A Fun-Loving Guide to the Natural World for Kids and Adults

Interstate Park Potholes

Not too far from our home is an unusual geologic feature that we visited just the other day. It turns out that during the last glacial period (about 10,000 years ago), what is now called the St. Croix River was quite a bit deeper than it now is. Great rushes of water swept down its length, roaring over basalt. In places, sand and tiny rocks would create small eddies, swirling in whirlpools and eating their way down into the basalt. The result is an incredible array of potholes — smooth-sided depressions found all along the high cliffs. Some are quite tiny -

While others are big enough to stand in -

And others are quite immense -

Many remain unexcavated, and could be sixty feet deep or more! It was interesting to consider the small ponds that had made their homes in the potholes, and it would be a fun project to document the life that calls these ‘pothole ponds’ home.

We also had other adventures at Interstate Park. We rescued a confused and exhausted goose that was running about in a local intersection- with some difficulty we caught it and took it down the riverbank. We also had some great fun climbing the cliffs.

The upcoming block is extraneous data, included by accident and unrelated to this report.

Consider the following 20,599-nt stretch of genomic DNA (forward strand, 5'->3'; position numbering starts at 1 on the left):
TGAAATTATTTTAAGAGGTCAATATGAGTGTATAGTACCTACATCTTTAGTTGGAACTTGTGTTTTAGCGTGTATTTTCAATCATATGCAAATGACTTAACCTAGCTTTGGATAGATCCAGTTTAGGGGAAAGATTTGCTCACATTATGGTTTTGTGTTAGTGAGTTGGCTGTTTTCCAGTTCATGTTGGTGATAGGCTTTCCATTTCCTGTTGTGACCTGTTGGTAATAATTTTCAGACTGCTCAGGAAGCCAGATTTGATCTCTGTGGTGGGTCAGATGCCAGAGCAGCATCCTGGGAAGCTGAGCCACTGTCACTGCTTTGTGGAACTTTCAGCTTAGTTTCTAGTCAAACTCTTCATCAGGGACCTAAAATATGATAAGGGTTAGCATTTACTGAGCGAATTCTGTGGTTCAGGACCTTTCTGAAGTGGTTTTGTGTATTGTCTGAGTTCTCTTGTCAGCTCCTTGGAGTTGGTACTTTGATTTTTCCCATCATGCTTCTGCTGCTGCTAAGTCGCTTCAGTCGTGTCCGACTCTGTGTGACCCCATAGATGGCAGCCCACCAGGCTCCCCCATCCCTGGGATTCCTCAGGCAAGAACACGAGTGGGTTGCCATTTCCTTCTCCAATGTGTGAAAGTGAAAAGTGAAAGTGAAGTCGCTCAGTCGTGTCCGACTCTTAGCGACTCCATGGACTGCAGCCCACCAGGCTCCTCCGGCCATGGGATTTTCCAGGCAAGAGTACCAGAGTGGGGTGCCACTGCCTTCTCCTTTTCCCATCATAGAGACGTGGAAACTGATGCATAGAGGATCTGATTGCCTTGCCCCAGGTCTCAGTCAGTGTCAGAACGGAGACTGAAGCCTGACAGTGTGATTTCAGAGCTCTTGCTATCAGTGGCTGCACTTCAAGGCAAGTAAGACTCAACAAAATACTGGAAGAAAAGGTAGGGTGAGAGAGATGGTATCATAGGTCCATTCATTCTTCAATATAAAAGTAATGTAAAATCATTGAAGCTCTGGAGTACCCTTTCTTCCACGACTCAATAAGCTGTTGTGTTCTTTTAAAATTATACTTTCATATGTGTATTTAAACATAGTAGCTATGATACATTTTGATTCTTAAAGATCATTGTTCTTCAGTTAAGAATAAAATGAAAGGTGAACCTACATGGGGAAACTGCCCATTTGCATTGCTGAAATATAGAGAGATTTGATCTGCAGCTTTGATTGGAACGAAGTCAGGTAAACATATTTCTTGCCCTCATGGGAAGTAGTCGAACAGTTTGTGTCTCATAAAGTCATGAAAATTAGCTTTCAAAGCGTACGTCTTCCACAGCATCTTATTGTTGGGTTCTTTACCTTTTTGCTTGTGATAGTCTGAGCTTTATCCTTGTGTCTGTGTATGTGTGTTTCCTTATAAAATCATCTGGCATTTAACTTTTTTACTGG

Kenton on his way up.

Rebecca scouting her next move.

Interstate Park is definitely worth the visit — it boasts the highest concentration of these potholes in the world. We’d recommend a week-day visit if you can, however, as it is VERY popular, and the weekends can be extremely crowded. Do let us know if you pay it a visit!

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4 Responses to “Interstate Park Potholes”

  1. Just, Holy Moly, that’s cool stuff you two…

  2. Thanks Jay! That’s much how we felt — Holy Moly, this is some impressive stuff sculpted out of stone and water . . .

  3. No shoes. Is that a new trend in rock climbing?

  4. Hi Eric! It’s nearly impossible to get shoes on Kenton — now that the snow is deep, he’s finally submitted . . .

    - Rebecca =)

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